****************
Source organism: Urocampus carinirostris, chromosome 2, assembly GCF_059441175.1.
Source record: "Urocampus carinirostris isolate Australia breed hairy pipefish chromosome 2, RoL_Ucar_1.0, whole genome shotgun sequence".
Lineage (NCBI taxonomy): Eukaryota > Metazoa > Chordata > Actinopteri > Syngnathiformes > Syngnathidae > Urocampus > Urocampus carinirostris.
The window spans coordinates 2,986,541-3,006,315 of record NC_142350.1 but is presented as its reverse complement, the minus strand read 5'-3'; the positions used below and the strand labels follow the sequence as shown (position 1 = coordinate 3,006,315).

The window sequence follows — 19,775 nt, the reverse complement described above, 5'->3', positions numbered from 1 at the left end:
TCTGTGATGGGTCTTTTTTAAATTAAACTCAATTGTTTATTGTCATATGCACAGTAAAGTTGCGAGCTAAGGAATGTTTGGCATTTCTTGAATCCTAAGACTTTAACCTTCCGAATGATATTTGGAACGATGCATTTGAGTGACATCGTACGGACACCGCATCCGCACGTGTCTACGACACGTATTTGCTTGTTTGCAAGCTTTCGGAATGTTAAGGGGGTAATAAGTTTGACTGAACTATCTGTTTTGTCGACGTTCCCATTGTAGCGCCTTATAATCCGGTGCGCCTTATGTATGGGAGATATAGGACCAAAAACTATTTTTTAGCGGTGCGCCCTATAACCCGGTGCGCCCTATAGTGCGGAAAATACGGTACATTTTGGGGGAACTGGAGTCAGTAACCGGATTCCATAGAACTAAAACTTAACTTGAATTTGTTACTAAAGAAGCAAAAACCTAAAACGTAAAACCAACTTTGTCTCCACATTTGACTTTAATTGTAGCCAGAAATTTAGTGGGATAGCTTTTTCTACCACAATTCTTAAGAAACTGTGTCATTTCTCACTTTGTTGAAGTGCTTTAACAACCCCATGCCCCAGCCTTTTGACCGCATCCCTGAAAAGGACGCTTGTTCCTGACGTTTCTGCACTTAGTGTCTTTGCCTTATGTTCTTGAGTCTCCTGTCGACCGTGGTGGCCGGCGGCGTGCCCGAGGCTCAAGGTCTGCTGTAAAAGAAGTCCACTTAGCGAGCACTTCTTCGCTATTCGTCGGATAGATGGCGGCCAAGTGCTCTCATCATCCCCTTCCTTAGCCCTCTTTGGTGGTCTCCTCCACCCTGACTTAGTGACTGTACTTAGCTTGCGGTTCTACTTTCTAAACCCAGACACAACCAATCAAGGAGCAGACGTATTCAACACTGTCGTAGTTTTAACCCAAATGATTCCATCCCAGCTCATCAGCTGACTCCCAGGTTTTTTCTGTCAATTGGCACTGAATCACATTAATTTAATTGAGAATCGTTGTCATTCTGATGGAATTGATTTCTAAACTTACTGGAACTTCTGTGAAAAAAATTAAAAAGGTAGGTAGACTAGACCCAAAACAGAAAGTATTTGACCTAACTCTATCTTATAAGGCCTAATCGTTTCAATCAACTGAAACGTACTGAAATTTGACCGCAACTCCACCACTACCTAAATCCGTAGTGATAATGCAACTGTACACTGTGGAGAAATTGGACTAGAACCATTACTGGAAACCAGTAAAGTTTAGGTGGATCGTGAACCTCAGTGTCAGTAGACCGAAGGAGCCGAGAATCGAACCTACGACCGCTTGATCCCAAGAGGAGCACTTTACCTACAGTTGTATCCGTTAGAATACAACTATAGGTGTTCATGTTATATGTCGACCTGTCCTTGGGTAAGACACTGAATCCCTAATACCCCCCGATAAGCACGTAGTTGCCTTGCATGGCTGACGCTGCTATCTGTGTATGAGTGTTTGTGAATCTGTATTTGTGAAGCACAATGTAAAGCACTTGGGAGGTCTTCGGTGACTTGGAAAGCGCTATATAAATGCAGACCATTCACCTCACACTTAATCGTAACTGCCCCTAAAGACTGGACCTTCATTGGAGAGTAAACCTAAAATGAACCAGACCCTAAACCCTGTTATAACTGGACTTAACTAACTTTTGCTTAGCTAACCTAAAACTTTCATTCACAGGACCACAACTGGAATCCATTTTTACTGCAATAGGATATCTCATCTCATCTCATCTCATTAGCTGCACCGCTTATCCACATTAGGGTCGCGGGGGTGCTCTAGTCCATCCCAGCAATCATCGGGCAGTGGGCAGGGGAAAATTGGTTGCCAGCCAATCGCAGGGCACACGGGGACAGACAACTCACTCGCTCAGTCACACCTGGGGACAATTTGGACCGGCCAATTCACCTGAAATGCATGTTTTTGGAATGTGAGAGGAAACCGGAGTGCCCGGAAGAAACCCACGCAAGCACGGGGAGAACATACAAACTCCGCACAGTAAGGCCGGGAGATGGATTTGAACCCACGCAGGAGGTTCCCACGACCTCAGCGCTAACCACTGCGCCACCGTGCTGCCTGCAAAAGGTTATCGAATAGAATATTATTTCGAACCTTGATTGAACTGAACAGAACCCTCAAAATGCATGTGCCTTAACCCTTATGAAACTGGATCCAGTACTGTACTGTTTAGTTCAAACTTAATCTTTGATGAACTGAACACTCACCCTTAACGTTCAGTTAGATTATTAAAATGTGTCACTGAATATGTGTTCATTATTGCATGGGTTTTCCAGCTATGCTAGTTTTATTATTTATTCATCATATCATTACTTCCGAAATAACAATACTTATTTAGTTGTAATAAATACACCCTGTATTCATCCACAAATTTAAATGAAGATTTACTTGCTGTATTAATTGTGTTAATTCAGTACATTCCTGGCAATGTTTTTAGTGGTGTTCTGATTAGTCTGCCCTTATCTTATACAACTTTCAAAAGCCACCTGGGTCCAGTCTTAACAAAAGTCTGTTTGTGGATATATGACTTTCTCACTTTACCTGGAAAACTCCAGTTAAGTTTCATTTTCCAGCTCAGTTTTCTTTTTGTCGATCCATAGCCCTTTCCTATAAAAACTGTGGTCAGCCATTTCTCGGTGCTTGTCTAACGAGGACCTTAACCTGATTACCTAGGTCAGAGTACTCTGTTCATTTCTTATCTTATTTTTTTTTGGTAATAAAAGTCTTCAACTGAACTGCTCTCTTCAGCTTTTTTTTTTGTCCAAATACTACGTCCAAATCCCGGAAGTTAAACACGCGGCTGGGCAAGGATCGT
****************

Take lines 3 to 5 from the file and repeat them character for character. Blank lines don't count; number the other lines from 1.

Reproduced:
Lineage (NCBI taxonomy): Eukaryota > Metazoa > Chordata > Actinopteri > Syngnathiformes > Syngnathidae > Urocampus > Urocampus carinirostris.
The window spans coordinates 2,986,541-3,006,315 of record NC_142350.1 but is presented as its reverse complement, the minus strand read 5'-3'; the positions used below and the strand labels follow the sequence as shown (position 1 = coordinate 3,006,315).

The window sequence follows — 19,775 nt, the reverse complement described above, 5'->3', positions numbered from 1 at the left end: